2. Coordinated care seems to suggest integration of clinical care by hospitals and doctors. If bundling requires doctors and hospitals to knock heads over submitting a single bill, integration requires doctors and hospitals to knock heads over how the patient will be cared for. “You have to grow both organically side by side,” Reinhardt says. A good start, he added, would be getting the pediatrician, obstetrician, and gynecologist to develop a common plan for an individual childbirth; medical procedures don’t come much more straightforward than the delivery of babies. “Evidence-based best practices and therapies” refers to compiling national statistics about which clinical approaches work best and then putting some pressure on physicians and hospitals to follow them. It’s very difficult to know in advance what the budgetary impact of this information would be. In a recent article in the Annals of Internal Medicine, Theodore Marmor, Jonathan Oberlander, and Joseph White wrote, Although comparative effectiveness research may provide useful information about the clinical effectiveness and costs of medical treatment options, that information is not guaranteed to lead to significant cost savings. The Congressional Budget Office calculates that between the new money spent on research and the savings derived from better information about what works and what doesn’t, the net five-year cost to the federal government would be $490 million over five years. Total health care spending—public and private—the CBO says, would be reduced by $8 billion over 10 years. The CBO doesn’t have a five-year number, so we’ll slice that one in half.

Michael F. Arrigo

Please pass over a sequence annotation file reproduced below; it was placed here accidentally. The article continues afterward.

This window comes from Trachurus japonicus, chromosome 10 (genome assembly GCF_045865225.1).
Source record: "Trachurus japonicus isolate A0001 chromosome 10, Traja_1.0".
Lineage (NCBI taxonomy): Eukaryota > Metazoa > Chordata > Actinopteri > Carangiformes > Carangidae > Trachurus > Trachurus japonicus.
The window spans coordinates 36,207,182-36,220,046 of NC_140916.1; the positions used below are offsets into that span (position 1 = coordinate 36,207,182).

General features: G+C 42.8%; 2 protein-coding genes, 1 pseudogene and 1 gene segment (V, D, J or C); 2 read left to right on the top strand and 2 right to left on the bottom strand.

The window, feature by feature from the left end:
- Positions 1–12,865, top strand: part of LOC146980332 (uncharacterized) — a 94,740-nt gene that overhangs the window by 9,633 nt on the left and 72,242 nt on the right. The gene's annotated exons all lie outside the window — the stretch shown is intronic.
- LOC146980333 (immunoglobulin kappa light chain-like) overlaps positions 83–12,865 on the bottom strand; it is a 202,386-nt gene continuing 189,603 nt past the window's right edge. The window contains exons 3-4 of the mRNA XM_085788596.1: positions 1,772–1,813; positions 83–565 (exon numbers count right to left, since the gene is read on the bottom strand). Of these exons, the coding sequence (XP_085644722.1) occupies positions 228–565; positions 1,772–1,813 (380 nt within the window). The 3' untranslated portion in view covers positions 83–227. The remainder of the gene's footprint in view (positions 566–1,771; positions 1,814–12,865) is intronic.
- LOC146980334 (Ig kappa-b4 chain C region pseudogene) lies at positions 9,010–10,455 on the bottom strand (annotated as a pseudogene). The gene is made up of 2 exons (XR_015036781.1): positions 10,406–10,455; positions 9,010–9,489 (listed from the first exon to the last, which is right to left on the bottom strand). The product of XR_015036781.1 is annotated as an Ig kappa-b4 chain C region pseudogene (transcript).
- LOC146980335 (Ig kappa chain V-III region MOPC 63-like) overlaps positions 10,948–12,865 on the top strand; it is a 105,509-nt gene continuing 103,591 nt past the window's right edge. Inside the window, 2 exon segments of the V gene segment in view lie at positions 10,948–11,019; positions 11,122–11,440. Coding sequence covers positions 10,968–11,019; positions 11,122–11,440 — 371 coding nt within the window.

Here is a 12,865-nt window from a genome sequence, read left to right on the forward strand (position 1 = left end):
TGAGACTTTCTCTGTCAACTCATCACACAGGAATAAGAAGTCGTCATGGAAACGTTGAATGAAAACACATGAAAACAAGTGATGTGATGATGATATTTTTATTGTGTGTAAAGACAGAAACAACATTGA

Michael Arrigo brings four decades of experience in the software, financial services, and healthcare industries. In 2000, Mr. Arrigo founded No World Borders, a healthcare data, regulations, and economics firm with clients in the pharmaceutical, medical device, hospital, surgical center, physician group, diagnostic imaging, genetic testing, health IT, and health insurance markets. His expertise spans the federal health programs Medicare and Medicaid and private insurance. He advises Medicare Advantage Organizations who provide health insurance under Part C of the Medicare Act. Mr. Arrigo serves as an expert witness regarding medical coding and medical billing, fraud damages, as well as electronic health record software for the U.S. Department of Justice. He has valued well over $1 billion in medical billings in personal injury liens, medical malpractice, insurance fraud cases. The U.S. Court of Appeals considered Mr. Arrigo's opinion regarding loss amounts, vacating, and remanding sentencing in a fraud case. Mr. Arrigo provides expertise in the Medicare Secondary Payer Act, Medicare LCDs, anti-trust litigation, medical intellectual property and trade secrets, HIPAA privacy, health care electronic claim data Standards, physician compensation, Anti-Kickback Statute, Stark law, the Affordable Care Act, False Claims Act, and the ARRA HITECH Act. Arrigo advises investors on merger and acquisition (M&A) diligence in the healthcare industry on transactions cumulatively valued at over $1 billion. Mr. Arrigo spent over ten years in Silicon Valley software firms in roles from Product Manager to CEO. He was product manager for a leading-edge database technology joint venture that became commercialized as Microsoft SQL Server, Vice President of Marketing for a software company when it grew from under $2 million in revenue to a $50 million acquisition by a company now merged into Cincom Systems, hired by private equity investors to serve as Vice President of Marketing for a secure email software company until its acquisition and multi $million investor exit by a company now merged into Axway Software SA (Euronext: AXW.PA), and CEO of one of the first cloud-based billing software companies, licensing its technology to Citrix Systems (NASDAQ: CTXS). Later, before entering the healthcare industry, he joined Fortune 500 company Fidelity National Financial (NYSE: FNF) as a Vice President, overseeing eCommerce solutions for the mortgage banking industry. While serving as a Vice President at Fortune 500 company First American Financial (NYSE: FAF), he oversaw eCommerce and regulatory compliance technology initiatives for top ten mortgage banks and led the Sarbanes Oxley Act Section 302 internal controls IT audit for the company, supporting Section 404 of the Sarbanes Oxley Act. Mr. Arrigo earned his Bachelor of Science in Business Administration from the University of Southern California. Before that, he studied computer science, statistics, and economics at the University of California, Irvine. His post-graduate studies include biomedical ethics at Harvard Medical School, biomedical informatics at Stanford Medical School, blockchain and crypto economics at the Massachusetts Institute of Technology, and training as a Certified Professional Medical Auditor (CPMA). Mr. Arrigo is qualified to serve as a director due to his experience in healthcare data, regulations, and economics, his leadership roles in software and financial services public companies, and his healthcare M&A diligence and public company regulatory experience. Mr. Arrigo is quoted in The Wall Street Journal, Fortune Magazine, Kaiser Health News, Consumer Affairs, National Public Radio (NPR), NBC News Houston, USA Today / Milwaukee Journal Sentinel, Medical Economics, Capitol ForumThe Daily Beast, the Lund Report, Inside Higher Ed, New England Psychologist, and other press and media outlets. He authored a peer-reviewed article regarding clinical documentation quality to support accurate medical coding, billing, and good patient care, published by Healthcare Financial Management Association (HFMA) and is published in Healthcare IT News.